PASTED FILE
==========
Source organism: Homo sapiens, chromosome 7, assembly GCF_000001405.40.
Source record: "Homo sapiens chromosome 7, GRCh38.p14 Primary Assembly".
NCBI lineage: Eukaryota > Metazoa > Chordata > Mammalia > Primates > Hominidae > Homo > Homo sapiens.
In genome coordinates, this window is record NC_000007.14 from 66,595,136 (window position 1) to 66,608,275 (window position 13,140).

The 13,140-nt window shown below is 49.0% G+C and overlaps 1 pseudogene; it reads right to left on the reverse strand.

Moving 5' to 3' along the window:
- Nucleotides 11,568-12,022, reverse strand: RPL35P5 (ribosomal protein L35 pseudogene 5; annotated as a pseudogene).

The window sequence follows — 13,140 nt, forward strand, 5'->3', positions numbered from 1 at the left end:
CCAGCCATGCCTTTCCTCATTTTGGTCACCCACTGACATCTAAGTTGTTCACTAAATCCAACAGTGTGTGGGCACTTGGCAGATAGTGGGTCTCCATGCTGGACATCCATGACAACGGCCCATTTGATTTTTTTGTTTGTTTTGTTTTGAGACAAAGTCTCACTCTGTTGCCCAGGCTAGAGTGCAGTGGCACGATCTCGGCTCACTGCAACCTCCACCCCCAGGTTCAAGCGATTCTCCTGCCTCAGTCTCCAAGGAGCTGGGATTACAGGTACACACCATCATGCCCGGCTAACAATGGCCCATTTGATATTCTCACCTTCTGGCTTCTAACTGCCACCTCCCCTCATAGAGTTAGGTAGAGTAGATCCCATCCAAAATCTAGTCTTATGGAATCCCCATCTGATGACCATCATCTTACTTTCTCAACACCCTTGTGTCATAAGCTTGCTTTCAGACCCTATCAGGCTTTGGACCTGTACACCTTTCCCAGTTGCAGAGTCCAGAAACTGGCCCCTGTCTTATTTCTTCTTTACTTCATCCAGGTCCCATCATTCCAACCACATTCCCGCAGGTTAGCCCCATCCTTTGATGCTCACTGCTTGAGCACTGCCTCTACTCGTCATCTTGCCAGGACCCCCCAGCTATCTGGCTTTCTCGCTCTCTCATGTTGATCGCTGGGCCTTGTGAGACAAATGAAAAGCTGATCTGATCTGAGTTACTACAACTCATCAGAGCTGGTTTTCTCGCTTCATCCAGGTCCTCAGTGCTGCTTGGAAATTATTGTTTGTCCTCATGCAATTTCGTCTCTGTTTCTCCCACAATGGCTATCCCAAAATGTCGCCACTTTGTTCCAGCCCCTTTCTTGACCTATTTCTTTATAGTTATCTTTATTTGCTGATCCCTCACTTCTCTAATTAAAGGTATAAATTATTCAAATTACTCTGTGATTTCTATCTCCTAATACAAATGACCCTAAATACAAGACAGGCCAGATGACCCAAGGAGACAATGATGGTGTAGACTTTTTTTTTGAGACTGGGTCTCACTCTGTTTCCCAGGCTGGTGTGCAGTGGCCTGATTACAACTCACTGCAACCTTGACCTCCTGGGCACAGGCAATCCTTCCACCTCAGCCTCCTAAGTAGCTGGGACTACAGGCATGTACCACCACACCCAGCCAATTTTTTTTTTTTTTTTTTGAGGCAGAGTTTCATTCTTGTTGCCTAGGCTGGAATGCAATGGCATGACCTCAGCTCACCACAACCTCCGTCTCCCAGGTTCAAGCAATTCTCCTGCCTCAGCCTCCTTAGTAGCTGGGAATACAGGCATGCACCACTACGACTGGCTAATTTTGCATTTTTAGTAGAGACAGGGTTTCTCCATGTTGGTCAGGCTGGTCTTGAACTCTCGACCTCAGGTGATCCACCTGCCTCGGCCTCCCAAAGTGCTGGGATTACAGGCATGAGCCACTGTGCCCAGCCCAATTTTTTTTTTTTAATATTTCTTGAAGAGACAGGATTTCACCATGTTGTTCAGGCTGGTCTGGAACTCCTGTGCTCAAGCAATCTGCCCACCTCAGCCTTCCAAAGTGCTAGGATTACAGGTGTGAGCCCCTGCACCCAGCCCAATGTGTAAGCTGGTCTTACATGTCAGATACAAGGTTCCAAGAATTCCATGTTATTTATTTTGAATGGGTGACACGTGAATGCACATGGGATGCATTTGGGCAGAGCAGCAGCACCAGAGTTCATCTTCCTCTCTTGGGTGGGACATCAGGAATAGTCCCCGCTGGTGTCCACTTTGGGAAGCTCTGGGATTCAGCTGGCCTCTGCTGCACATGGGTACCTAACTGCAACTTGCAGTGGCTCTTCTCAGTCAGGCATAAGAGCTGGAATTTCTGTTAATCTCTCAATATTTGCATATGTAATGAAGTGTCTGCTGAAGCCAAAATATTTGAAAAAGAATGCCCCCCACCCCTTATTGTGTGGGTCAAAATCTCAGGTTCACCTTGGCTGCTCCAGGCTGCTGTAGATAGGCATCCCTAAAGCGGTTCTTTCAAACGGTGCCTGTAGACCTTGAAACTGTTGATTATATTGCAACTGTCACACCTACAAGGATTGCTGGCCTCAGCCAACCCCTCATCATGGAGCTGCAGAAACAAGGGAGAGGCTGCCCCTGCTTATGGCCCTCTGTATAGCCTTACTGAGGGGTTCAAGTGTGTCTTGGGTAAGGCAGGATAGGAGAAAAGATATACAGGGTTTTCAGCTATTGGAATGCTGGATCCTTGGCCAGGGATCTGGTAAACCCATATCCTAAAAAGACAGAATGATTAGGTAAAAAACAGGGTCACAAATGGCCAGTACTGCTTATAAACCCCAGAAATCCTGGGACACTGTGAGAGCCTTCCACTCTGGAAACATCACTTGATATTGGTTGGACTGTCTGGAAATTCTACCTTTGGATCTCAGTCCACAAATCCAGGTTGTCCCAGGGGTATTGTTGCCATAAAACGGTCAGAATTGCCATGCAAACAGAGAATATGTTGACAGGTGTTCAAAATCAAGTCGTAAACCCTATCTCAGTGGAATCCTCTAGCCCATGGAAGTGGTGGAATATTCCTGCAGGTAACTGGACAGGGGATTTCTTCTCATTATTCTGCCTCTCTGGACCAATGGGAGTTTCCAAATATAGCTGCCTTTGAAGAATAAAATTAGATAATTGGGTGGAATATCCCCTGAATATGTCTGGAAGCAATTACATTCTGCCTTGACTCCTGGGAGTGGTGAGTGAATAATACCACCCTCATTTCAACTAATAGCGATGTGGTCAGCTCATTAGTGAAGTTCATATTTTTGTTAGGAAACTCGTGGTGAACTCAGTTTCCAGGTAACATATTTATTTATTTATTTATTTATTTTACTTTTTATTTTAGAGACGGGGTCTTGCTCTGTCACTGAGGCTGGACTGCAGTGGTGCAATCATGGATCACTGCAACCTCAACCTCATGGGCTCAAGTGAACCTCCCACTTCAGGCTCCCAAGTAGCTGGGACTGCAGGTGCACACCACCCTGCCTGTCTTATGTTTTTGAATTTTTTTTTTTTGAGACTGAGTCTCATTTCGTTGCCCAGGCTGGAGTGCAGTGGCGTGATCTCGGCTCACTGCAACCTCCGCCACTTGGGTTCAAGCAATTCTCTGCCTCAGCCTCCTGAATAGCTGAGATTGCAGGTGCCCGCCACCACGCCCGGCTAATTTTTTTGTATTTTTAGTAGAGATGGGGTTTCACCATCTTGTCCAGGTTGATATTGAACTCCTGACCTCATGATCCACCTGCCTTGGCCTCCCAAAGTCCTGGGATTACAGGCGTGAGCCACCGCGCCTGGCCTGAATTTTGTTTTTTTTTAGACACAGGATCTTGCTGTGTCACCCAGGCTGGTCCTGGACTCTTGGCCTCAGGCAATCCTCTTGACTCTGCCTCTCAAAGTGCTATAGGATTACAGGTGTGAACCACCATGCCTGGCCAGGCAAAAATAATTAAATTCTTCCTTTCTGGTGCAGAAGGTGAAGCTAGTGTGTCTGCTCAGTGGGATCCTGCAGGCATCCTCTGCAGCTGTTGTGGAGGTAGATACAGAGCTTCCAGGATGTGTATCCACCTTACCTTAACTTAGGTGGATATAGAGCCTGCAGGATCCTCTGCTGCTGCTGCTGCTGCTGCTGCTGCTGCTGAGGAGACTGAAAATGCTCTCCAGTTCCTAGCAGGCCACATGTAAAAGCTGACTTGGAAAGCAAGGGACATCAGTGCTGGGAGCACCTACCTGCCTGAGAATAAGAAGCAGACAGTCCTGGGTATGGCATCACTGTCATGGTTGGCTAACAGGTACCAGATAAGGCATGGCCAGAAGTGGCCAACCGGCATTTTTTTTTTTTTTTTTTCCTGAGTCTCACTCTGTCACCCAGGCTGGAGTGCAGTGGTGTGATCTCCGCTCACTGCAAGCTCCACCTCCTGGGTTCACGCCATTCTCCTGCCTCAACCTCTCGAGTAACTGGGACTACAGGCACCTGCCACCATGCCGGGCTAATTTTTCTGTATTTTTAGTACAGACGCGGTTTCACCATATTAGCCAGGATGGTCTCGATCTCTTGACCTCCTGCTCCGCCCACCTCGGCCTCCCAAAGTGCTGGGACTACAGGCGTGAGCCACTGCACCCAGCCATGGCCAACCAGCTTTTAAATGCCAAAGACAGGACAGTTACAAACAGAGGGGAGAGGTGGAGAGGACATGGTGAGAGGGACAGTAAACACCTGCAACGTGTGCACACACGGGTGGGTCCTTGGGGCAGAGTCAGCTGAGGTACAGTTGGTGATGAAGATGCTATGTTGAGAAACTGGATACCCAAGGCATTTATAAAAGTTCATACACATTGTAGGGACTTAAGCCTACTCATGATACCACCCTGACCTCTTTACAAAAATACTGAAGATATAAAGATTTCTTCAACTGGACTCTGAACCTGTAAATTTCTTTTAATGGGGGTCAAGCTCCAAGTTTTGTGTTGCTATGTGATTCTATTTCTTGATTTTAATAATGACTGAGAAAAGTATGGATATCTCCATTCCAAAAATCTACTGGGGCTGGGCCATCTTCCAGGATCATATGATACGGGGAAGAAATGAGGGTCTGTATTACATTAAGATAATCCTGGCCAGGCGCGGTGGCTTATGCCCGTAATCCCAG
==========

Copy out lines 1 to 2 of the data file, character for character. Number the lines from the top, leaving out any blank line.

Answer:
Source organism: Homo sapiens, chromosome 7, assembly GCF_000001405.40.
Source record: "Homo sapiens chromosome 7, GRCh38.p14 Primary Assembly".